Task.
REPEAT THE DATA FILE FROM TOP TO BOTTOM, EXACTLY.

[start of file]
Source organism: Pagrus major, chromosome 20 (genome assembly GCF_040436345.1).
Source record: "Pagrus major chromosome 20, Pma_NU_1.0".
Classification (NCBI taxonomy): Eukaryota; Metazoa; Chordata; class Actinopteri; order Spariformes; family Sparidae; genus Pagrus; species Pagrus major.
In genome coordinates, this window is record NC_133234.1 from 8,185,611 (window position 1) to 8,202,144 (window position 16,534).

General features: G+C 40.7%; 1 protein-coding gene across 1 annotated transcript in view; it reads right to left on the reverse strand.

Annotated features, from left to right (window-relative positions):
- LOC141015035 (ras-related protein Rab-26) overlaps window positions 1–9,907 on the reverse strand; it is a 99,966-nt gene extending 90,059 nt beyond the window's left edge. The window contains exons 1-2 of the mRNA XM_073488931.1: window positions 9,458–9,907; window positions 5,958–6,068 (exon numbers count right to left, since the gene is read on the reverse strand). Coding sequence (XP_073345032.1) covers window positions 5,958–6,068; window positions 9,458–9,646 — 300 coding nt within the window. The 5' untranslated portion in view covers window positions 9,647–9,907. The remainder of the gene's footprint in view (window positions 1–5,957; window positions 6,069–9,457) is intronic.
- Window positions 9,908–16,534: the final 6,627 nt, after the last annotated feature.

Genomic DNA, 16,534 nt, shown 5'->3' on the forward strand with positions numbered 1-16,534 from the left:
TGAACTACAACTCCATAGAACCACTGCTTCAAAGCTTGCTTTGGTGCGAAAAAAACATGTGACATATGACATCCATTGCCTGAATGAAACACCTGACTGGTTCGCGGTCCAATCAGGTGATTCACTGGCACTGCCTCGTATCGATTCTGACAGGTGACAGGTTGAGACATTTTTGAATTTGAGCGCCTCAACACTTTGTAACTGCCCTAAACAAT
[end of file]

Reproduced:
Source organism: Pagrus major, chromosome 20 (genome assembly GCF_040436345.1).
Source record: "Pagrus major chromosome 20, Pma_NU_1.0".
Classification (NCBI taxonomy): Eukaryota; Metazoa; Chordata; class Actinopteri; order Spariformes; family Sparidae; genus Pagrus; species Pagrus major.
In genome coordinates, this window is record NC_133234.1 from 8,185,611 (window position 1) to 8,202,144 (window position 16,534).

General features: G+C 40.7%; 1 protein-coding gene across 1 annotated transcript in view; it reads right to left on the reverse strand.

Annotated features, from left to right (window-relative positions):
- LOC141015035 (ras-related protein Rab-26) overlaps window positions 1–9,907 on the reverse strand; it is a 99,966-nt gene extending 90,059 nt beyond the window's left edge. The window contains exons 1-2 of the mRNA XM_073488931.1: window positions 9,458–9,907; window positions 5,958–6,068 (exon numbers count right to left, since the gene is read on the reverse strand). Coding sequence (XP_073345032.1) covers window positions 5,958–6,068; window positions 9,458–9,646 — 300 coding nt within the window. The 5' untranslated portion in view covers window positions 9,647–9,907. The remainder of the gene's footprint in view (window positions 1–5,957; window positions 6,069–9,457) is intronic.
- Window positions 9,908–16,534: the final 6,627 nt, after the last annotated feature.

Genomic DNA, 16,534 nt, shown 5'->3' on the forward strand with positions numbered 1-16,534 from the left:
TGAACTACAACTCCATAGAACCACTGCTTCAAAGCTTGCTTTGGTGCGAAAAAAACATGTGACATATGACATCCATTGCCTGAATGAAACACCTGACTGGTTCGCGGTCCAATCAGGTGATTCACTGGCACTGCCTCGTATCGATTCTGACAGGTGACAGGTTGAGACATTTTTGAATTTGAGCGCCTCAACACTTTGTAACTGCCCTAAACAAT